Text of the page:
On October 7, 1985, four members of one of the PLO's factions, the Palestine Liberation Front (PLF), hijacked the Italian
cruise ship Achille Lauro and demanded the release of Palestinian
prisoners held in Israel. Egyptian President Hosni
Mubarak persuaded the hijackers to surrender, but not before they
shot to death a wheelchair-bound Jewish passenger from the United States
named Leon Klinghoffer, dumping his body overboard.
Mubarak allowed the PLF leader and hijacking mastermind, Mohammed Zaidan, and the
other terrorists to fly to their headquarters in Tunisia. President
Ronald Reagan sent U.S. warplanes to intercept the flight, however,
and forced it to land at a U.S.-Italian air base in Sicily. The United
States and Italy fought over jurisdiction in the case, but the Italians
refused to extradite any of the men.
Inexplicably, Zaidan was allowed to go to Yugoslavia.
An Italian court convicted 11 of 15 others associated with the hijacking,
while Zaidan and another terrorist were tried in absentia, found guilty and were sentenced to life in prison. Bassam al-Asker, one of the hijackers, was granted parole in 1991 and Ahmad Marrouf al-Assadi,
another accomplice, disappeared in 1991 while on parole.
was never arrested. In 1990, he struck again from the sea, with an abortive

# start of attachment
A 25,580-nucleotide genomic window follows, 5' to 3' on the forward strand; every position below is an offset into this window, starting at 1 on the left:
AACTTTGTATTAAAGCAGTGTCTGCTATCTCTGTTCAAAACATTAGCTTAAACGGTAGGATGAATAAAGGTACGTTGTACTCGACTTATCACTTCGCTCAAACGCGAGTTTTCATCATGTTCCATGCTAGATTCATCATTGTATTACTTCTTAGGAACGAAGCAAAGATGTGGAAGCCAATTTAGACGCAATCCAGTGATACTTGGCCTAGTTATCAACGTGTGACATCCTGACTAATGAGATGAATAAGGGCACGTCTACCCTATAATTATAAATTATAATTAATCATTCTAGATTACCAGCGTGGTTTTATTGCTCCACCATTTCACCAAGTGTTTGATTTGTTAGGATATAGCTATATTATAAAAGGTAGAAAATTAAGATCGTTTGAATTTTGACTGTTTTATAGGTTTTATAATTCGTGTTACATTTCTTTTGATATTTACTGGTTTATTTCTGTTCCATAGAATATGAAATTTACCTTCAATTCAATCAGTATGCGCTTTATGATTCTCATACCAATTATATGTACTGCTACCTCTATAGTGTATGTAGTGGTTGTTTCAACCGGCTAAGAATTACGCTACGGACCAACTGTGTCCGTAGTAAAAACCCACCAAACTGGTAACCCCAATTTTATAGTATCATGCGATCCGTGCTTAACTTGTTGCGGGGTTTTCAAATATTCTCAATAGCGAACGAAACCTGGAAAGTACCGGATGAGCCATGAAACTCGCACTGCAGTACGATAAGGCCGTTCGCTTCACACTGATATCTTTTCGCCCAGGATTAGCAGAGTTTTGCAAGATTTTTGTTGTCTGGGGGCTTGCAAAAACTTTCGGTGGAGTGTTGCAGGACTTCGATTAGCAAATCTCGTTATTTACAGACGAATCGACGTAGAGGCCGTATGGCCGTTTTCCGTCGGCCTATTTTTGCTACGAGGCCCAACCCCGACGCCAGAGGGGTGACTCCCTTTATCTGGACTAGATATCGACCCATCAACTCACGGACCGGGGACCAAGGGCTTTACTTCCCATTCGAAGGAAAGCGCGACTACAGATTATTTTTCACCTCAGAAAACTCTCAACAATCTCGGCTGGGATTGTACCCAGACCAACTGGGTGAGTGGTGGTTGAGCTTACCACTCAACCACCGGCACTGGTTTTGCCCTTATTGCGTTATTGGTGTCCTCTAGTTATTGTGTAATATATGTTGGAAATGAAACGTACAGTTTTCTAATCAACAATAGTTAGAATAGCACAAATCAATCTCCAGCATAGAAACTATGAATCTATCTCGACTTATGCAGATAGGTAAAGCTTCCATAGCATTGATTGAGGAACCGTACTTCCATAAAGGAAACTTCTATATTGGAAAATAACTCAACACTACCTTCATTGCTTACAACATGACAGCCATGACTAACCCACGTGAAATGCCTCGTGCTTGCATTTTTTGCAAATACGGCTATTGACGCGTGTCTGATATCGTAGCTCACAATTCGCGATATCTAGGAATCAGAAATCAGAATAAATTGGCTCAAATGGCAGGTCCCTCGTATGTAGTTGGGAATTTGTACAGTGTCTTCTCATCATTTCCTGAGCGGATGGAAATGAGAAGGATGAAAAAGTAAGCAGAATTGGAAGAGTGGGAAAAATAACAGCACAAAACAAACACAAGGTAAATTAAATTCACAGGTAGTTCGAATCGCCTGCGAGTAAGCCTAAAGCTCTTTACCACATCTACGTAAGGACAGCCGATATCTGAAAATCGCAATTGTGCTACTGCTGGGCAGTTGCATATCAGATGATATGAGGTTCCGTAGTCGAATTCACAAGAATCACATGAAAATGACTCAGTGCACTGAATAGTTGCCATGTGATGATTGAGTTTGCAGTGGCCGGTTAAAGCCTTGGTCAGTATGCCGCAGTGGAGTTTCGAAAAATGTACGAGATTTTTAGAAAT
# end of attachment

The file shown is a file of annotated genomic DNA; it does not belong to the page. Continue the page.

speedboat attack on bathers on a beach near Tel
Though he was sentenced to five life terms in Italy,
and was wanted in the United States, Zaidan remained a free man. He spent
most of the years after the hijacking in Tunisia before moving to the Gaza Strip in April 1996, after the Palestinian
Authority took control of the area as part of the peace
agreement with Israel.
While in Gaza, Zaidan said he was sorry for the hijacking,
but the daughters of Leon Klinghoffer said that he had been convicted
of murder and should serve his sentence. As a result of the 1995 Israeli-Palestinian interim
peace agreement, however, Zaidan and other PLO members were granted immunity
for violent acts committed before the signing of the September 1993
Zaidan eventually made his way to Iraq where he was
believed to be a conduit for Saddam Hussein's payments to the families
of Palestinian suicide
bombers. He was captured by U.S. forces in a raid in Iraq on
April 15, 2003.
Zaidan died on March 9, 2004, at the age of 56 while in U.S. custody
in Iraq. Klinghoffer's daughters said, “Now, with his death, justice
will be denied. The one consolation for us is that Abul Abbas died in
captivity, not as a free man.”